Making sure your pension plans are on track can mean the difference between a good retirement and a great one. We’ve compiled a handy checklist for you to go through with your provider to ensure your pension is in shipshape.
What type of pension do I currently hold?
If you’re unsure, it is always worth checking what type of pension scheme(s) you currently hold. There are two broad categories of pensions: defined contribution and defined benefit.
Defined Contribution – this tends to refer to a pension to which you, and/or your employer, contribute. This will usually be through a group pension plan provided via work, or a personal pension such as a stakeholder or SIPP type arrangement.
Defined Benefit (final salary) – a defined benefit pension (also called a 'final salary' pension) is a type of workplace pension that pays you a retirement income based on your salary and the number of years you have worked for the employer.
What are the total current charges I am paying for my pension?
Your current provider should always be open and honest about exactly what charges you are paying to hold a pension with them. These can vary dramatically depending on the type and age of your pension plan.
What is my pension invested in and what is the risk level?
It is definitely a good idea to check and review what exactly your pension is currently invested in. Your provider should also be able to provide you with the risk level classification for the investments to ensure you are fully aware of exactly how your pension is invested.
Can I transfer my pension if I wish?
When contacting your provider, it is always worth checking whether there would be any penalties or guarantees that would be lost upon transfer of your pension.
Can I transfer partial amounts from my pension if I wish?
Sometimes people may wish to only transfer a partial value of their pension to another provider, rather than the total value. Again, your provider will be able to confirm whether there are any limits or issues with this.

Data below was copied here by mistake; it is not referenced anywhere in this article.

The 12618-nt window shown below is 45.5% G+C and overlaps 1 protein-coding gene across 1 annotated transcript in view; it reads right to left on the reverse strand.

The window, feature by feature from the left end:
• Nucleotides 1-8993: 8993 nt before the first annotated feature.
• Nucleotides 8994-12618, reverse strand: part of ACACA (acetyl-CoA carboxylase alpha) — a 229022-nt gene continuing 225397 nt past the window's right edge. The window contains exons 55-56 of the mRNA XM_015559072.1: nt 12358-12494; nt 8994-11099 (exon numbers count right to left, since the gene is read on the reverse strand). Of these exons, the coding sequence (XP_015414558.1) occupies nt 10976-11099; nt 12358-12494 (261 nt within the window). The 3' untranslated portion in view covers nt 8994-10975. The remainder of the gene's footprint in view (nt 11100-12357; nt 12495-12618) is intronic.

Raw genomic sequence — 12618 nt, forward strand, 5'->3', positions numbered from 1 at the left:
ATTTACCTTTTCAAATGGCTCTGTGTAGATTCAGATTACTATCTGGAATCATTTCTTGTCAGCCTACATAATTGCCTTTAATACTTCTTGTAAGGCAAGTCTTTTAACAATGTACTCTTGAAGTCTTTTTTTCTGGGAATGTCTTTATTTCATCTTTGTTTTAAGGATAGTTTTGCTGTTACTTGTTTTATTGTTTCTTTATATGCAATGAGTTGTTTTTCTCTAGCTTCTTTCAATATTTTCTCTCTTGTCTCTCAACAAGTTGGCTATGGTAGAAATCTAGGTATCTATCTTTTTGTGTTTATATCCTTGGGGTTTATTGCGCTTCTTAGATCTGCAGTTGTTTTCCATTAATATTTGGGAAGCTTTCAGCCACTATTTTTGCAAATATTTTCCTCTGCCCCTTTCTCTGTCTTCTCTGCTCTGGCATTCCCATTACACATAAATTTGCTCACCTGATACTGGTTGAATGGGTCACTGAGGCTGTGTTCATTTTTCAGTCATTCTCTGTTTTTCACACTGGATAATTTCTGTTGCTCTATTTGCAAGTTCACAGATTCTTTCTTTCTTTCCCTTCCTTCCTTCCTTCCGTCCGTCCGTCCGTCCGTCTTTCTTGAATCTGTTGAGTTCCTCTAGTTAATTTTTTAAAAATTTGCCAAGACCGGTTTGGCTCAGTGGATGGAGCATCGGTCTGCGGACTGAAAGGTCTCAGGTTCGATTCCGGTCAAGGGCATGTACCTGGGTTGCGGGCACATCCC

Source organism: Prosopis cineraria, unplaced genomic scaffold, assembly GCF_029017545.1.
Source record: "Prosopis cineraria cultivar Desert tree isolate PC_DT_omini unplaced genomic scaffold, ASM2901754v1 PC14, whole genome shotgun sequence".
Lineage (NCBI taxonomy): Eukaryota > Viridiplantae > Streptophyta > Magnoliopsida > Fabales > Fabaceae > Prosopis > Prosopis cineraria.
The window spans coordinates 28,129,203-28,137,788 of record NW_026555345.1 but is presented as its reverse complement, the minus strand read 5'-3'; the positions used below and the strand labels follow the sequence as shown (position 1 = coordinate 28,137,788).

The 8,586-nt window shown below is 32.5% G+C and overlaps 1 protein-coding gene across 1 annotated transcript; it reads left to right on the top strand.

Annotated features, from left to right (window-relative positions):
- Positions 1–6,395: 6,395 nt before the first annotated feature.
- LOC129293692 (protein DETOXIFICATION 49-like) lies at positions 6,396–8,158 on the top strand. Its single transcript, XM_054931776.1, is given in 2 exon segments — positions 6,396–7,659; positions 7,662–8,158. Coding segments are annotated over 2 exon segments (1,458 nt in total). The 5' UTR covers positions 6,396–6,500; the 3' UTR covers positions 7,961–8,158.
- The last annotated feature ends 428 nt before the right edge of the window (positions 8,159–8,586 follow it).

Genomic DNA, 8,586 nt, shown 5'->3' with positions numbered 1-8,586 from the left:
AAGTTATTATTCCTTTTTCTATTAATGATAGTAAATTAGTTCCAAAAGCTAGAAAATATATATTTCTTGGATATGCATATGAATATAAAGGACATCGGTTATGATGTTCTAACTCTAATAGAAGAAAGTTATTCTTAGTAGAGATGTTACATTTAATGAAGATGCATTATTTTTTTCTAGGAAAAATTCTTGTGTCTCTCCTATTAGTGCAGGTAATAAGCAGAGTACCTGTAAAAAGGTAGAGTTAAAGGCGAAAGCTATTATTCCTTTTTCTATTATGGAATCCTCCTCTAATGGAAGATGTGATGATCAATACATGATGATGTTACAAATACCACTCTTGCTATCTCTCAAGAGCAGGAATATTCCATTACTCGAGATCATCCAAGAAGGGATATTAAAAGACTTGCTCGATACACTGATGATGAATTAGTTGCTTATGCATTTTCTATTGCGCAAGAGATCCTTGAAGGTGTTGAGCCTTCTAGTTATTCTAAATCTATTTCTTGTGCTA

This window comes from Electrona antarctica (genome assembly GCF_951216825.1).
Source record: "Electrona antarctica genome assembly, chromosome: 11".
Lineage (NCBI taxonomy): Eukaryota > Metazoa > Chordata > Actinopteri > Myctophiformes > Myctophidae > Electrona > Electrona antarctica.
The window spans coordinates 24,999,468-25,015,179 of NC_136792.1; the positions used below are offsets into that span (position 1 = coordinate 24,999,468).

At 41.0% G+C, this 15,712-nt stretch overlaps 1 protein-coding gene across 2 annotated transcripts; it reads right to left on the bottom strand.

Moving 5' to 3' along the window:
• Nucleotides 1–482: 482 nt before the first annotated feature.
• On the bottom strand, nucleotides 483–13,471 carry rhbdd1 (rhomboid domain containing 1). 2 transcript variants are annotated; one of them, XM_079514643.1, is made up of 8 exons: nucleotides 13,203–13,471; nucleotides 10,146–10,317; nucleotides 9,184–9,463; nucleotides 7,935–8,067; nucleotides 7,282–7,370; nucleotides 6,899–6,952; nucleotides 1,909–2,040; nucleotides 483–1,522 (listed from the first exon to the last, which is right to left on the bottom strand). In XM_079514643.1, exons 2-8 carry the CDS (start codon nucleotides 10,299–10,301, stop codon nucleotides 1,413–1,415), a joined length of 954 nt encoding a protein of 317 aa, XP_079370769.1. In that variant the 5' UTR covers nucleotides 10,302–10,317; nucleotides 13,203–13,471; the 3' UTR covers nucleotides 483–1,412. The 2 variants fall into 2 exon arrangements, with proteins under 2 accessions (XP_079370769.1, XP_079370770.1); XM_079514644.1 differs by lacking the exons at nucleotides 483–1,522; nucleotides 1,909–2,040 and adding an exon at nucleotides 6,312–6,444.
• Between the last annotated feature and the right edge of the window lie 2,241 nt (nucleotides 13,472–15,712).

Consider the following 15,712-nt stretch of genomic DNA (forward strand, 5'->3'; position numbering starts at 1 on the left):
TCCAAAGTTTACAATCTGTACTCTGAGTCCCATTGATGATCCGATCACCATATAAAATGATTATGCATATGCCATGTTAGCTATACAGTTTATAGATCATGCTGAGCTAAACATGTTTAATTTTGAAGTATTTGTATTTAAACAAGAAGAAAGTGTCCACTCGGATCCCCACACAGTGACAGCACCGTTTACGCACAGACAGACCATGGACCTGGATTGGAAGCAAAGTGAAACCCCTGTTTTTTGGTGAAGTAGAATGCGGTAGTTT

Does my pension contain any guaranteed benefits or enhanced benefits?
Some types of pension plans offer guaranteed benefits. These can vary depending on the pension, and often how old the policy is.
Here we’ve provided a few examples of acronyms you may come across. Please note, however, there are more types of guarantees available and when contacting your provider, they should be able to explain if a) you have any guarantee and b) what they entitle you to.
GAR (Guaranteed Annuity Rate) – if your pension scheme provides a guaranteed annuity rate, you might be able to achieve a higher level of annuity income by purchasing your annuity from your pension provider, rather than on the open market.
GMP (Guaranteed Minimum Pension) – a GMP provides a minimum level of benefit for individuals who contracted out of the State Earnings Related Pension Scheme (SERPS) via a salary-related scheme between April 1978 and 1997.
DB (Defined Benefit) – a defined benefit pension (also called a 'final salary' pension) is a type of workplace pension that pays you a retirement income based on your salary and the number of years you have worked for the employer, rather than the amount of money you have contributed to the pension.
What are my retirement options?
It is also worth asking your provider which methods are available when it comes to accessing your pension with them. Some providers may offer income drawdown, annuities or both, but it is always worth clarifying.
Please note, this is not an exhaustive list of relevant questions but a general guide to the types of questions to ask. If unsure, please speak with a financial advisor.
Disclaimer: The Royal Mint Limited is not authorised by the Financial Conduct Authority to provide investment advice and nothing on this website should be construed as investment advice.